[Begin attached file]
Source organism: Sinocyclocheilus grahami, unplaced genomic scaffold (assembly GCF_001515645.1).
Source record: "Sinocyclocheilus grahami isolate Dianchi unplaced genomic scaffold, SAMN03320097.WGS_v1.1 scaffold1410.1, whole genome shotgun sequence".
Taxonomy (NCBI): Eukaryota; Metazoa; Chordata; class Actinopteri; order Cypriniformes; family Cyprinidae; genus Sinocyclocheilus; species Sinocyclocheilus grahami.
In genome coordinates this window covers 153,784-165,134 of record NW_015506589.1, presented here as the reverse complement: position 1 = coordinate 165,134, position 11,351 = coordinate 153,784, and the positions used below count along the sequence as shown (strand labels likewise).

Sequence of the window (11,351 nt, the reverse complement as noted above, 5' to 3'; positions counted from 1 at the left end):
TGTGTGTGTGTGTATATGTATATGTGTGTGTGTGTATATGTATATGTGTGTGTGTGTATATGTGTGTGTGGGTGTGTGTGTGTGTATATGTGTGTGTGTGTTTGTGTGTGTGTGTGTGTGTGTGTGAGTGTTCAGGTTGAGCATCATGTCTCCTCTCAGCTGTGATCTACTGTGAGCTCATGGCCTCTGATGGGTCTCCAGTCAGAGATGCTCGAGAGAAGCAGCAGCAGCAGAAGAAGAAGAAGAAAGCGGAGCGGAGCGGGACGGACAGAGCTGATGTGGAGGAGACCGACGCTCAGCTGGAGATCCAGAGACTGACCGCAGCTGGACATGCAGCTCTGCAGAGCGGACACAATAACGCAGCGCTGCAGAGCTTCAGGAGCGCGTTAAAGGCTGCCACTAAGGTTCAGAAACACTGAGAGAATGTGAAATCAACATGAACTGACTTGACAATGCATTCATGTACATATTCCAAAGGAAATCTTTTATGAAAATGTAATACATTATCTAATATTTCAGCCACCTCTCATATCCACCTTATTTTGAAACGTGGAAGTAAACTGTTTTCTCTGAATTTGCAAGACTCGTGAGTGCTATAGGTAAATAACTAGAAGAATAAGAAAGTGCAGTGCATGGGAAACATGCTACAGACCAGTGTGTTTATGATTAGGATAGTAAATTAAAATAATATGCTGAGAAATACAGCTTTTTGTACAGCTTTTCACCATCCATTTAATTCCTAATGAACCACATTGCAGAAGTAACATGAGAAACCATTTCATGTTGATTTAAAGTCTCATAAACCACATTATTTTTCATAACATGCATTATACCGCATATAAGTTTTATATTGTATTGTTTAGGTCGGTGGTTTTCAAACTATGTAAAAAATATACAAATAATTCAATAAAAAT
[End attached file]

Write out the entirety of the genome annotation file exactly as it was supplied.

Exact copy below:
Source organism: Sinocyclocheilus grahami, unplaced genomic scaffold (assembly GCF_001515645.1).
Source record: "Sinocyclocheilus grahami isolate Dianchi unplaced genomic scaffold, SAMN03320097.WGS_v1.1 scaffold1410.1, whole genome shotgun sequence".
Taxonomy (NCBI): Eukaryota; Metazoa; Chordata; class Actinopteri; order Cypriniformes; family Cyprinidae; genus Sinocyclocheilus; species Sinocyclocheilus grahami.
In genome coordinates this window covers 153,784-165,134 of record NW_015506589.1, presented here as the reverse complement: position 1 = coordinate 165,134, position 11,351 = coordinate 153,784, and the positions used below count along the sequence as shown (strand labels likewise).

Sequence of the window (11,351 nt, the reverse complement as noted above, 5' to 3'; positions counted from 1 at the left end):
TGTGTGTGTGTGTATATGTATATGTGTGTGTGTGTATATGTATATGTGTGTGTGTGTATATGTGTGTGTGGGTGTGTGTGTGTGTATATGTGTGTGTGTGTTTGTGTGTGTGTGTGTGTGTGTGTGAGTGTTCAGGTTGAGCATCATGTCTCCTCTCAGCTGTGATCTACTGTGAGCTCATGGCCTCTGATGGGTCTCCAGTCAGAGATGCTCGAGAGAAGCAGCAGCAGCAGAAGAAGAAGAAGAAAGCGGAGCGGAGCGGGACGGACAGAGCTGATGTGGAGGAGACCGACGCTCAGCTGGAGATCCAGAGACTGACCGCAGCTGGACATGCAGCTCTGCAGAGCGGACACAATAACGCAGCGCTGCAGAGCTTCAGGAGCGCGTTAAAGGCTGCCACTAAGGTTCAGAAACACTGAGAGAATGTGAAATCAACATGAACTGACTTGACAATGCATTCATGTACATATTCCAAAGGAAATCTTTTATGAAAATGTAATACATTATCTAATATTTCAGCCACCTCTCATATCCACCTTATTTTGAAACGTGGAAGTAAACTGTTTTCTCTGAATTTGCAAGACTCGTGAGTGCTATAGGTAAATAACTAGAAGAATAAGAAAGTGCAGTGCATGGGAAACATGCTACAGACCAGTGTGTTTATGATTAGGATAGTAAATTAAAATAATATGCTGAGAAATACAGCTTTTTGTACAGCTTTTCACCATCCATTTAATTCCTAATGAACCACATTGCAGAAGTAACATGAGAAACCATTTCATGTTGATTTAAAGTCTCATAAACCACATTATTTTTCATAACATGCATTATACCGCATATAAGTTTTATATTGTATTGTTTAGGTCGGTGGTTTTCAAACTATGTAAAAAATATACAAATAATTCAATAAAAAT